Latest posts by Tiffany Mueller (see all)
- Review: Rhino EVO Slider And Motion Control - May 27, 2015
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- 5 Lessons That The English Masters (Painters) Can Teach Us About Light in Outdoor Photography - February 3, 2015
Back in August, LightStalking shared a link on Twitter to some really incredible double exposures done by an artist named Dan Mountford. Admittedly, I’m a huge fan of double exposure photography–something I picked up in my forays into Lomography, but Mountford’s work took my appreciation of the art to an entirely different level. If you haven’t already checked out his work, be sure to do so!
The images are made by exposing a single frame twice. Of course, the convenience of Photoshop makes this technique rather simple to do, but that’s just not as fun as doing these in camera. Some DSLRs have the feature built-in, such as the Nikon D7000. Just check your camera manual to see if your model has it. Otherwise, pick up a film camera. It’s easier to use one that lets you take multiple exposures, but if it doesn’t you can always expose the roll once, rewind it, and shoot the frames again.
There are also a few apps that will allow smartphone and tablet users to create multiple exposures, but on many of these you will not be able to use manual settings.
How to Attack Multi-Exposures in Shooting Mode
The camera end of shooting these types of portraits is really the easy part. You’ll be taking two exposures per portrait. The first exposure will be a silhouette of your subject and the second will be the texture or secondary scene that will fill out the portrait and give it character.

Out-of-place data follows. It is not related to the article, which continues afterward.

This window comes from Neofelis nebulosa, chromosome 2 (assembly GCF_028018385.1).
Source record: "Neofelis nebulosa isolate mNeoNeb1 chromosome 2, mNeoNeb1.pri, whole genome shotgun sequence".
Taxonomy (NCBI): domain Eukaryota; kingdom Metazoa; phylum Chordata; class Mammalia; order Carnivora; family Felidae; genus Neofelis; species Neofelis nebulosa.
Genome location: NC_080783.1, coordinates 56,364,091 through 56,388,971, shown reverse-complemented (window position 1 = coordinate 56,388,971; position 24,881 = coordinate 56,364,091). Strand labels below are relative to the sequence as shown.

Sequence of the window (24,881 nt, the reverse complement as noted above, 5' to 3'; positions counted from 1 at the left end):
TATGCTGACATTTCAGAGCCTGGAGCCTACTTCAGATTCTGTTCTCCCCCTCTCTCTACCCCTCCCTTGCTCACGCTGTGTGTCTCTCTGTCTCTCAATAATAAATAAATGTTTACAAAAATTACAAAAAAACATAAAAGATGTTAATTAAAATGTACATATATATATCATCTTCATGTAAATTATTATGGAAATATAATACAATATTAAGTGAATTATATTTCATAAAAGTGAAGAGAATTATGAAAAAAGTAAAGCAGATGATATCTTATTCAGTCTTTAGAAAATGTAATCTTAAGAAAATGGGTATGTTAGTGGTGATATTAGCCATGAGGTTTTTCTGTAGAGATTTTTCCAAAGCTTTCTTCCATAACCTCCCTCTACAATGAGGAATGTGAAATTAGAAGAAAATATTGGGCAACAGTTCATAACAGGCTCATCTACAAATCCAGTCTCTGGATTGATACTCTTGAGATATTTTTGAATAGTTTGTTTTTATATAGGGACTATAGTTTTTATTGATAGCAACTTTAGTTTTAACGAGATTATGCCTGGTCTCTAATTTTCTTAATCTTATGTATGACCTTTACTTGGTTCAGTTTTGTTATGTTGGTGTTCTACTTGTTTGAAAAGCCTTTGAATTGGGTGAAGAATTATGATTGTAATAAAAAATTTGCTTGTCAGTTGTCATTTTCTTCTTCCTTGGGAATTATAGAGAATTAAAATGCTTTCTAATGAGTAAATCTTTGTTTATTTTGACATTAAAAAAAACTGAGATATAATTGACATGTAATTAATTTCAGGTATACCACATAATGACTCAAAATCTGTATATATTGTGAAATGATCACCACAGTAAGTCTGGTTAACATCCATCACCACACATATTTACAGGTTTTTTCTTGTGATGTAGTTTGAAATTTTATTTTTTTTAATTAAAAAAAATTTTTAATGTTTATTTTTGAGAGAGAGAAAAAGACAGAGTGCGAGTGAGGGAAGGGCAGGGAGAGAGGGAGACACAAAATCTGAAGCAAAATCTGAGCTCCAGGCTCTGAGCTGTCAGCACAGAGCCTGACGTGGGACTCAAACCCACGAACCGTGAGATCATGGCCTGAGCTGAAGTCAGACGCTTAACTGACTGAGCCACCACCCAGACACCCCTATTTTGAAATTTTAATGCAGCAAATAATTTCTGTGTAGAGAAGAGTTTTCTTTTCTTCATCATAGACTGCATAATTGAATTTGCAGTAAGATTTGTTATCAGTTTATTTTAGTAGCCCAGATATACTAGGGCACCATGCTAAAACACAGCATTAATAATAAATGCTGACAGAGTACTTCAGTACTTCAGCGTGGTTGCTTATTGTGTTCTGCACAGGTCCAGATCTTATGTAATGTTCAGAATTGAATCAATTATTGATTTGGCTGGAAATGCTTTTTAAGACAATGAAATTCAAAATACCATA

Keep in mind that you want the background of the silhouette to be blown out, so shoot facing the sky or another bright background. Meter for the subjects face and make note of the shutter speed. Since we’re making one photo out of two, we’ll want to stop down one stop for each of them. To do that, simply multiply your meter reading by two and take the pair of exposures using the sum. So, if you metered a shutter speed of 1/100 for the silhouette, shoot both exposures at 1/200. In essence, the combined shutter speed for both exposures should equal the original meter reading.
While you’re adjusting the camera settings, make sure you turn on the multiple exposure setting in your cameras menu. The D7000 automatically turns the setting off after each double exposure and the amount of times I forget to turn it back on is incredible. So don’t forget to turn it on!
Get Your Composition Just Right
This is where things start to get a little troublesome. Because you will not be able to see the the first exposure while taking the second, getting the alignment right can be trying to say the least. One tip that I have found incredibly useful is to turn on your LCD viewfinders grid to use as guides. For example, line up the subjects eye with one of the intersection points on the grid. This way, if you wanted it look like a flower was sprouting from the back of the subjects head, you can use that intersection point as a reference to frame the flower.
A Few Things To Remember
- Any overexposed sections in the first exposure will remain blown out in the final portrait. In other words, you can’t layer the second exposure over an overexposed area in the first exposure, it will just turn out white. Use this to your advantage!
- With a little forethought, you can incorporate your subject’s personality into the portrait by carefully selecting the patterns in the second exposure.
Getting Better Editing
Hopefully, you’ll have very little adjustments to make once you’ve made your portraits, but if you do want to tweak the exposure a little this can easily be done in any photo editing software. It is worth noting, however, that even though there are multiple exposures, the file your camera sends to the image editor will be a single layer, meaning you will not be able to fine tune the exposures individually.
Tiffany Mueller is a professional music and fine art photographer. She has been published in various publications including magazines, art journals, as well as photography books. Tiffany is fortunate enough to have been in a perpetual state of travel since her youth and is currently working on a 50-states project. You can keep up with Tiffany via Twitter, Google+, or on her personal blog, Life Is Unabridged.